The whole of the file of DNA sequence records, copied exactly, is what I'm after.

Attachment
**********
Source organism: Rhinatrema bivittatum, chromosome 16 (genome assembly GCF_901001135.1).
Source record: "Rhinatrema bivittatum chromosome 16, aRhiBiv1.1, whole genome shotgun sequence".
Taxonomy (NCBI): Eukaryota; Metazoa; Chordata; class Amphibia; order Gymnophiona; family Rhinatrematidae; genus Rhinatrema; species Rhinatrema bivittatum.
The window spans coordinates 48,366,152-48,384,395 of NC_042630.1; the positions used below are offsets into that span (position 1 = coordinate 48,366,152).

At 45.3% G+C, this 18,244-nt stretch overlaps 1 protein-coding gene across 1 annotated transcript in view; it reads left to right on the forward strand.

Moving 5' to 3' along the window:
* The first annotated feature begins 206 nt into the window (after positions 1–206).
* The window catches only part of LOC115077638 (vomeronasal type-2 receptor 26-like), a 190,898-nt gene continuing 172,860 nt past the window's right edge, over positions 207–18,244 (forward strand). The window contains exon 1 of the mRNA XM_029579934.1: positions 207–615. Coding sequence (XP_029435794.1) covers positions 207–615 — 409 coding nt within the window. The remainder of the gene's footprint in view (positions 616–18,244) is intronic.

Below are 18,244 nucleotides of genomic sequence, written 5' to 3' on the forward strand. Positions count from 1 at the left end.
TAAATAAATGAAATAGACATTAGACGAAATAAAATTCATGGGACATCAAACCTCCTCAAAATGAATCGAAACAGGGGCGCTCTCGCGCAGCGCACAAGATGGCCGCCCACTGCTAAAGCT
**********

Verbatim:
Source organism: Rhinatrema bivittatum, chromosome 16 (genome assembly GCF_901001135.1).
Source record: "Rhinatrema bivittatum chromosome 16, aRhiBiv1.1, whole genome shotgun sequence".
Taxonomy (NCBI): Eukaryota; Metazoa; Chordata; class Amphibia; order Gymnophiona; family Rhinatrematidae; genus Rhinatrema; species Rhinatrema bivittatum.
The window spans coordinates 48,366,152-48,384,395 of NC_042630.1; the positions used below are offsets into that span (position 1 = coordinate 48,366,152).

At 45.3% G+C, this 18,244-nt stretch overlaps 1 protein-coding gene across 1 annotated transcript in view; it reads left to right on the forward strand.

Moving 5' to 3' along the window:
* The first annotated feature begins 206 nt into the window (after positions 1–206).
* The window catches only part of LOC115077638 (vomeronasal type-2 receptor 26-like), a 190,898-nt gene continuing 172,860 nt past the window's right edge, over positions 207–18,244 (forward strand). The window contains exon 1 of the mRNA XM_029579934.1: positions 207–615. Coding sequence (XP_029435794.1) covers positions 207–615 — 409 coding nt within the window. The remainder of the gene's footprint in view (positions 616–18,244) is intronic.

Below are 18,244 nucleotides of genomic sequence, written 5' to 3' on the forward strand. Positions count from 1 at the left end.
TAAATAAATGAAATAGACATTAGACGAAATAAAATTCATGGGACATCAAACCTCCTCAAAATGAATCGAAACAGGGGCGCTCTCGCGCAGCGCACAAGATGGCCGCCCACTGCTAAAGCT